Respected directors 'most likely to defraud their own company'
A major survey into the profile and habits of white-collar fraudsters reveals that respected, extroverted directors who have been employed for several years are most likely to swindle their own company.
The report, entitled 'Global Profiles Of The Fraudster', shows that while greed and personal gain still dominate the motivations of company fraudsters, a fear of being undervalued or underpaid is also a factor in pushing individuals to cheat.
"The typical fraudster in the 2013 study is 36 to 45 years of age, is generally acting against his or her own organisation and is mostly employed in an executive, finance, operations or sales and marketing function," said the report.
"He or she holds a senior management position, was employed in the organisation in excess of six years and, in committing the fraud, frequently acted in concert with others."
KPMG conducted interviews with the international firms of 596 convicted fraudsters to gain an insight into fraudsters' profiles and motivations.
"Fraud, as with any crime, requires a motive," said the report. "And for the 596 fraudsters, the overwhelming reason for committing fraud is financial. The survey respondents were offered 14 possible motivations and could select as many as they believed appropriate. Out of a total of 1,082 motivations listed, 614 were motives of greed, financial gain and financial difficulty, and a further 114 were related to business targets. The only non-financial motive that comes close is sheer eagerness ("because I can") with 106."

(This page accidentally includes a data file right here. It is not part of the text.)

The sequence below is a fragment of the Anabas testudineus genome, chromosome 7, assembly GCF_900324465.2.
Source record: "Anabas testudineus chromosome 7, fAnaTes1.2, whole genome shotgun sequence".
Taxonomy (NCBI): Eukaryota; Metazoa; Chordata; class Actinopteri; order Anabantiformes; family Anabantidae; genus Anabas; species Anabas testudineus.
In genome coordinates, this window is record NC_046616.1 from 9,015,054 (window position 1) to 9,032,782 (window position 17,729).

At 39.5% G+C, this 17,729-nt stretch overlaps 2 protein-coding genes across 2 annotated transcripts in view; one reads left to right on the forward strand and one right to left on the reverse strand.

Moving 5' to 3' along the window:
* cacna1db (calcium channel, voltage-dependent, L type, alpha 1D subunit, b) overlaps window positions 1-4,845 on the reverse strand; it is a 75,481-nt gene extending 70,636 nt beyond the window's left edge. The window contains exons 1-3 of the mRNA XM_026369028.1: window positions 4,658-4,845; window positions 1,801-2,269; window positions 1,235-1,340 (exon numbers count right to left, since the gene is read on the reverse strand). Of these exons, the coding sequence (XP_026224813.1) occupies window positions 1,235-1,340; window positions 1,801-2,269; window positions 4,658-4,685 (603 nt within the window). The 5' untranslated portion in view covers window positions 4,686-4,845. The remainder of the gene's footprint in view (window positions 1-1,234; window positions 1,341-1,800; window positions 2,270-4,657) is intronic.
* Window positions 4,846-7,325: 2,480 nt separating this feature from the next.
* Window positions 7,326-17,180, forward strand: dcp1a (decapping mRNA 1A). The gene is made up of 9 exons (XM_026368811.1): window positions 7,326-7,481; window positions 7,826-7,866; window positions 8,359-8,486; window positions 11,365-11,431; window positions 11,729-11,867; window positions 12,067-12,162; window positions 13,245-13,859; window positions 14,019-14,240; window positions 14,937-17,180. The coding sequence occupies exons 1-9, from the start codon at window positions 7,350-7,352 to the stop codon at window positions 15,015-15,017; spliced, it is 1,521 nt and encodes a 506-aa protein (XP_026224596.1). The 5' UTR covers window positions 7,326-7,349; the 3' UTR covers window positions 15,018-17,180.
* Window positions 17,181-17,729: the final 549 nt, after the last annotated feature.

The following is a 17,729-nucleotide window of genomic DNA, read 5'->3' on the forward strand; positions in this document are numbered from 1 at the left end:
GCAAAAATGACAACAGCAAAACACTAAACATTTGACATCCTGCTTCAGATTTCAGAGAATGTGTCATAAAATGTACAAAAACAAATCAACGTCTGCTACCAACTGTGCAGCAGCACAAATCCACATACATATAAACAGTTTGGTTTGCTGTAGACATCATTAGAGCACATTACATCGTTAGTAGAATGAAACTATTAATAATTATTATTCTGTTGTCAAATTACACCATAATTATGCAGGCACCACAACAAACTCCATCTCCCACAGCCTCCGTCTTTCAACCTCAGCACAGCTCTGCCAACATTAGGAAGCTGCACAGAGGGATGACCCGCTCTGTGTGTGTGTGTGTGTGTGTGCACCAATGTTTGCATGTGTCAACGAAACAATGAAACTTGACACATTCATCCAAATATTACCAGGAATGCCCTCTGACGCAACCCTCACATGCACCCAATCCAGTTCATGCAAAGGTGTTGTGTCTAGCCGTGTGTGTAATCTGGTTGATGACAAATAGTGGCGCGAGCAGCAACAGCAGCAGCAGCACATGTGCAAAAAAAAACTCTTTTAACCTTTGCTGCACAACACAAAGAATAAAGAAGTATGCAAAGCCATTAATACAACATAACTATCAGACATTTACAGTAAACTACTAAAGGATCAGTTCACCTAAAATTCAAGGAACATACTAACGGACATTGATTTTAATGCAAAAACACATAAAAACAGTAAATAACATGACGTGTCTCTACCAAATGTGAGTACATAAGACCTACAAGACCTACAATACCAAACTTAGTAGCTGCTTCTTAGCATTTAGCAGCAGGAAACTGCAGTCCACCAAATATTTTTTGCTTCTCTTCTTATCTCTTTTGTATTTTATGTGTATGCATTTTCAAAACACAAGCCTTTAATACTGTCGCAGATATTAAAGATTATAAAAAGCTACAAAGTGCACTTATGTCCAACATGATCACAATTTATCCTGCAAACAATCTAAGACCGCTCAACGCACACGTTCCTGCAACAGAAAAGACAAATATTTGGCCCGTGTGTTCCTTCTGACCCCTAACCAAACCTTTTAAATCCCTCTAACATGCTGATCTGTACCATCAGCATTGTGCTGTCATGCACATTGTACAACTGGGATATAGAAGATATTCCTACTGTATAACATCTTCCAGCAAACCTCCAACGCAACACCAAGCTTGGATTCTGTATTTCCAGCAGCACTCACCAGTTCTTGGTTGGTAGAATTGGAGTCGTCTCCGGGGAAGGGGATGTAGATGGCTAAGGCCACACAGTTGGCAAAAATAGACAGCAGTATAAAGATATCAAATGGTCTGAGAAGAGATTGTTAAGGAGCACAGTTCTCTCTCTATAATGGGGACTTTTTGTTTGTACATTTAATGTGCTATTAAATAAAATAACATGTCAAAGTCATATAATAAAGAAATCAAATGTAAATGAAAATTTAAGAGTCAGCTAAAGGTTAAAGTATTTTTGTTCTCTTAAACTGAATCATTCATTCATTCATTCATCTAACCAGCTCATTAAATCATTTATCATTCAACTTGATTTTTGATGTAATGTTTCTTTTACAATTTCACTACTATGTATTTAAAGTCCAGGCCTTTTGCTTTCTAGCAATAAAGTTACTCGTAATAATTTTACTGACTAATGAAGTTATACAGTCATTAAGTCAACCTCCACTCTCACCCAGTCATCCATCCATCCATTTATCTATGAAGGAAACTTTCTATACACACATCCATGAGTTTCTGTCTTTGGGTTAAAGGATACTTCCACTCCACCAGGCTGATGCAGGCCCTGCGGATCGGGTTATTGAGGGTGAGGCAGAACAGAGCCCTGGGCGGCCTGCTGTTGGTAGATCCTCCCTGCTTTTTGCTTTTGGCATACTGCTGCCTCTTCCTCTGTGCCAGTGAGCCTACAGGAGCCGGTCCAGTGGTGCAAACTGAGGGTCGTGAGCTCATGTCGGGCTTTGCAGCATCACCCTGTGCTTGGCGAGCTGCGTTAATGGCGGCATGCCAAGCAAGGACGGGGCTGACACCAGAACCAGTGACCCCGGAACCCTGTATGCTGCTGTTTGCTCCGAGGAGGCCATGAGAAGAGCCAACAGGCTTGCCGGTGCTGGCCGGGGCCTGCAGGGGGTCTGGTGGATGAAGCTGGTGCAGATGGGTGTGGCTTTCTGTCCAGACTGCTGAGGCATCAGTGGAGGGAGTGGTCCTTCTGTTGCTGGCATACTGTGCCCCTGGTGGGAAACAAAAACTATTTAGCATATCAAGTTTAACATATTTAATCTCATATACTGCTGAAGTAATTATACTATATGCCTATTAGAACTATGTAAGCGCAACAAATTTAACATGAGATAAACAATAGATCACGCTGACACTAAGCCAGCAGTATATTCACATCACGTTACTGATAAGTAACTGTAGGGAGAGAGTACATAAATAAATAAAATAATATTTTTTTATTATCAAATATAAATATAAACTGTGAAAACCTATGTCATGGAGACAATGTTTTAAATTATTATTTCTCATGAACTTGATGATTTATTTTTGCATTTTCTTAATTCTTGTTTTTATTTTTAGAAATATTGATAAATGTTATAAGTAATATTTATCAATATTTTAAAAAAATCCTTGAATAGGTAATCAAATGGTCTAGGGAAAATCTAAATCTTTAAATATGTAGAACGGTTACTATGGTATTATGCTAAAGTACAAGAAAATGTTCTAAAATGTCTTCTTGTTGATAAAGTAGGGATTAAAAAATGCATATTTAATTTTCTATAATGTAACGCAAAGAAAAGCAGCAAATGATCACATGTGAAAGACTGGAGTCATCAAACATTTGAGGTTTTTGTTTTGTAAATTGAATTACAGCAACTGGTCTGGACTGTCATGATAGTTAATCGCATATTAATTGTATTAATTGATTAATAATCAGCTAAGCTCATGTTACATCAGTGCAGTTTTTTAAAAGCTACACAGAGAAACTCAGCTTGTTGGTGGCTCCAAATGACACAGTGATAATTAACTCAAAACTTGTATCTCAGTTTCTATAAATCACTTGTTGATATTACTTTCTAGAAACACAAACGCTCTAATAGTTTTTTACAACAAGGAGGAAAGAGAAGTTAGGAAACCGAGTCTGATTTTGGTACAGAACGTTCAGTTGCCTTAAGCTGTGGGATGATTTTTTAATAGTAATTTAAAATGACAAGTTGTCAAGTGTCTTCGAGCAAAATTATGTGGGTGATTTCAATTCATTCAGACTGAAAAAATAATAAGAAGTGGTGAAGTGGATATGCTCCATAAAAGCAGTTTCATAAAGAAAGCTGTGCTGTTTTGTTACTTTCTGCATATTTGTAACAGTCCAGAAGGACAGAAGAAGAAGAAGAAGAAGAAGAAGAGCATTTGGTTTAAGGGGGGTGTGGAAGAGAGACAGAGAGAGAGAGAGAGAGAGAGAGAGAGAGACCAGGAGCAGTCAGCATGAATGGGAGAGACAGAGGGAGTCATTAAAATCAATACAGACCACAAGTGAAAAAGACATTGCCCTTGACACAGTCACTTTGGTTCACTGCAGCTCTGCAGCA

The report said that the 614 motivations for financial gain covered a wide range of financial triggers. One such is a desire to enhance one's lifestyle.
"Typically, a person commits fraud to fund an extravagant, or at least very comfortable, lifestyle," said Anne van Heerden, partner and head of forensics for KPMG in Switzerland. "We seldom see people turn fraudster to make ends meet. Already well off, we often wonder why they take the risk."
Technology has also been a key enabler in modern fraud, according to senior KPMG managers in Ireland.
"The key change led by technology is the ease with which intellectual property can now walk out of an organisation," said Niamh Lambe, director and head of Forensics for KPMG in Ireland. "Companies do not seem to realise how exposed their systems are."
Ms Lambe also said that while having good internal controls was important, "with any control you are ultimately relying on the human element".
The report also said that a jail sentence was the fate of only 7pc of fraudsters, while criminal or civil litigation proceedings resulted for 35pc of offenders.
Some "55pc of fraudsters were dismissed from their jobs, thus raising the risk that fraudsters may commit crimes at other companies where they are subsequently employed in the absence of being prosecuted", added the report.